HEADQUARTERS UNITED STATES CENTRAL COMMAND
7115 South Boundary Boulevard
MacDill AFB, Fla. 33621-5101
Phone: (813) 827-5894; FAX: (813) 827-2211; DSN 651-5894
January 26, 2004
Release Number: 04-01-64
FOR IMMEDIATE RELEASE
101ST REFURBISHES TEACHING FACILITY
MOSUL, Iraq - The leaders of the 101st Airborne Division (Air Assault) Corps Support Group were among the invited guests at a ribbon cutting ceremony today in the city of Mosul for a teachers' training facility that they helped refurbish.
The teachers' training facility is a place where teachers will be trained in their respective fields and taught the most up-to-date techniques in teaching children.
"Training sessions will not be American curriculum, just modern teaching methods," said Col. Gerald Dolinish, commander, 101st CSG. "This refurbishing is about the children of Iraq. Children have no political parties, they just have needs."
Non-Governmental Organizations will send people to the facility as instructors. A class of 941 teachers is scheduled to begin Feb. 2, and another 400 will attend the facility Feb. 12.
Dolinish believes that teachers who are experts in their fields will in turn be able to better educate children.
Maj. Gen. David H. Petraeus, division commander, put Dolinish in charge of working with the Ninevah Province Department of Education to repair and refurbish as many of the schools and learning institutions in the province as possible. So far, the 101st CSG has spent $3 million on projects connected to the department of education. They have rebuilt and repaired 159 schools in the province, said Lt. Col. Sherrie Bosley, operations officer, 101st CSG.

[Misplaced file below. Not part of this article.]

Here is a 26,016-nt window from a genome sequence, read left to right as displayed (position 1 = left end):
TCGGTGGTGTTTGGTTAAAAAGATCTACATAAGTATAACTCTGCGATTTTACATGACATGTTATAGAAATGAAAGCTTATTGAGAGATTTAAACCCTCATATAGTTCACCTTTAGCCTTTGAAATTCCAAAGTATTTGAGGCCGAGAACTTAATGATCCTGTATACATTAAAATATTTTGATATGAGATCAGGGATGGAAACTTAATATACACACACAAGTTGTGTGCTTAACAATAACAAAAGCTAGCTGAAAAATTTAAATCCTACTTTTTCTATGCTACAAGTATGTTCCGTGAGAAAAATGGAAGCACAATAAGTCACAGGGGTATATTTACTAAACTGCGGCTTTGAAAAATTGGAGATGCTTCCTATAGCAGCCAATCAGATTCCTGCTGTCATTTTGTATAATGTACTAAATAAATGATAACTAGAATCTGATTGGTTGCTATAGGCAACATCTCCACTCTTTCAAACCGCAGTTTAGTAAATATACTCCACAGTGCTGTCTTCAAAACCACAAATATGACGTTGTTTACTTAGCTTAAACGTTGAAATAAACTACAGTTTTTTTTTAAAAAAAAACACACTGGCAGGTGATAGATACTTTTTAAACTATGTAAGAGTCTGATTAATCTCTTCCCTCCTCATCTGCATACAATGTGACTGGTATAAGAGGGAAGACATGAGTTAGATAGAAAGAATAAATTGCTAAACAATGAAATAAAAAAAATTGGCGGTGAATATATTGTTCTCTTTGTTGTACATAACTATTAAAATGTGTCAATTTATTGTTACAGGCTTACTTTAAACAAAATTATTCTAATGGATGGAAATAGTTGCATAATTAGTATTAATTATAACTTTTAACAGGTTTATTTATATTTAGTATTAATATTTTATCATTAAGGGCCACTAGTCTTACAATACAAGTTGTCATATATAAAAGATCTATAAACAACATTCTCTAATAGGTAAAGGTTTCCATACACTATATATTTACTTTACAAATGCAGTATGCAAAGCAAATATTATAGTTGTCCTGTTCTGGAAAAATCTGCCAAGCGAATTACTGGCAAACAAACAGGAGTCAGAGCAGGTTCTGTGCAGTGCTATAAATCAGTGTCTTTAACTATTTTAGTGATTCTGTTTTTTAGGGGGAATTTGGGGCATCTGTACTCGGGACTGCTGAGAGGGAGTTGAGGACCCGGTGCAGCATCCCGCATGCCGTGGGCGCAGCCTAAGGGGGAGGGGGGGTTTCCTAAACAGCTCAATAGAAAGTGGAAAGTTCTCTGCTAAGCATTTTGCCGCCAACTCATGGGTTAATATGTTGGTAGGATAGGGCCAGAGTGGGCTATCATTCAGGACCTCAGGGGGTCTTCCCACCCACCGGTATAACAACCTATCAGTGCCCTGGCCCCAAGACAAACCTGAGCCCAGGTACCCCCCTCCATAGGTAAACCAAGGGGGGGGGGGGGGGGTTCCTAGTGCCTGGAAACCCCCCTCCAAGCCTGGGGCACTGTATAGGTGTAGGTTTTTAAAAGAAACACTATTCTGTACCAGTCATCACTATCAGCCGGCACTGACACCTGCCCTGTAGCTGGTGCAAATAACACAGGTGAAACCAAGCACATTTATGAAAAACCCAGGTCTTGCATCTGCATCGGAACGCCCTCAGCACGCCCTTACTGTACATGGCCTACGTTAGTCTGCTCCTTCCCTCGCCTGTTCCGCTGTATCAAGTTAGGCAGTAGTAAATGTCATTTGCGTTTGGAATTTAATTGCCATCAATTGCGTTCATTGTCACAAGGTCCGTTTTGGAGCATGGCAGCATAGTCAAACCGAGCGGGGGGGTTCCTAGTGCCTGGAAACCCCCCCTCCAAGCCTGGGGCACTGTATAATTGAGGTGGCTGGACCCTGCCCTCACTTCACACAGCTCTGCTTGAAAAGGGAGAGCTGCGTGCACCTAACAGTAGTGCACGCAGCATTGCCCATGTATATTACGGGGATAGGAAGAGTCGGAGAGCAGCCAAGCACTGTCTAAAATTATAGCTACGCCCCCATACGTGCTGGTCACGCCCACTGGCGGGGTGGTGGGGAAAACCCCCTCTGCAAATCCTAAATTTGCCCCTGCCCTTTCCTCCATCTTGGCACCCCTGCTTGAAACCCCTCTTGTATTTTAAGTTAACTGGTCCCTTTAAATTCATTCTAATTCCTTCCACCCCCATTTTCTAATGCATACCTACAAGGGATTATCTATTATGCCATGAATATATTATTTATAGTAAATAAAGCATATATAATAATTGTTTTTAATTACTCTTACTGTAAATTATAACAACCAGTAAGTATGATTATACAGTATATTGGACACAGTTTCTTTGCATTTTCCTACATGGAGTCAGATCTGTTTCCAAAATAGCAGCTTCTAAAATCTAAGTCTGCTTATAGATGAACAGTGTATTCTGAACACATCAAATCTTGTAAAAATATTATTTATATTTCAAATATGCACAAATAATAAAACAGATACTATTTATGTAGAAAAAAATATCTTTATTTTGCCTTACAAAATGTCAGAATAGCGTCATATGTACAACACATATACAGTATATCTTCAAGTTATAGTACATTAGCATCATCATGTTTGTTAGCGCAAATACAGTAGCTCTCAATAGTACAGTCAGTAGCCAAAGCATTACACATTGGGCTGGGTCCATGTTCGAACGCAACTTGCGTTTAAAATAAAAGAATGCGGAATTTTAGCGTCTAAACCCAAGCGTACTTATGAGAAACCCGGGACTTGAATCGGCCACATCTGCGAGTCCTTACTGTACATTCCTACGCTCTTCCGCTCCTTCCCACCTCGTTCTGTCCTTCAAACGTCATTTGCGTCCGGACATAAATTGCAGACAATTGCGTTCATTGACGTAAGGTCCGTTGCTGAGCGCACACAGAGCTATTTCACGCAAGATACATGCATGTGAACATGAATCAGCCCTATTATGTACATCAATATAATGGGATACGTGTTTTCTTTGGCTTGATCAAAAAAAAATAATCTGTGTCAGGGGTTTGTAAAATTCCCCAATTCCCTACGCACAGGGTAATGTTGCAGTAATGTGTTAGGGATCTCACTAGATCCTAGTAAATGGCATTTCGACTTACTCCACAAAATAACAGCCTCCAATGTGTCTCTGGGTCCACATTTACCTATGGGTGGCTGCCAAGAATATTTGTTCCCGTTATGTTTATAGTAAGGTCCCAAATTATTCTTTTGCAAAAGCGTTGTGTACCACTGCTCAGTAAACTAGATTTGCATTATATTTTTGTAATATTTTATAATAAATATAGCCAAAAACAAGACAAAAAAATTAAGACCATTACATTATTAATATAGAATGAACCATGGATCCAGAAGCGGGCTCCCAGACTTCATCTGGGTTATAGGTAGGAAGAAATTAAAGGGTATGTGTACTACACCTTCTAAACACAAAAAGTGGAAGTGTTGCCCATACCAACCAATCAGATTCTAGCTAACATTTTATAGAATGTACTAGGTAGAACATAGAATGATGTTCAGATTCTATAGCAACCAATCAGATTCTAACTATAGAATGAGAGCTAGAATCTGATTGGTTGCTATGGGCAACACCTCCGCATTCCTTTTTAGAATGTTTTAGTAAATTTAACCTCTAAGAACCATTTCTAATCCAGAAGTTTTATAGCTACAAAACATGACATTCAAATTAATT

"It has been my pleasure to try and help the schools and children of Ninevah," Dolinish said. "We have taken the children into our hearts."
Approximately $50,000, funded by the 101st CSG, was used to repair and refurbish the training facility, Bosley said.
The building was abandoned when the 101st soldiers began their project. The roof, walls, and floor all had to be redone. Most of the building had to be plastered, all the doors and windows had to be replaced and the water and plumbing reconnected. The walls had to be painted and electrical work had to be done, Bosley said.
"We're not just restoring (the facility), we're making it better than it was," she said.
The project was completed in two months by hiring local contractors, who in turn hired local workers, thereby helping the economy.
"We're putting a lot of people back to work through the refurbishing program," Bosley said.
So far the 101st has helped repair and rebuild more then 550 schools across the province, Bosley said.
The 101st continues to work with the citizens and leaders of Iraq to make it a safe, prosperous, and democratic nation.
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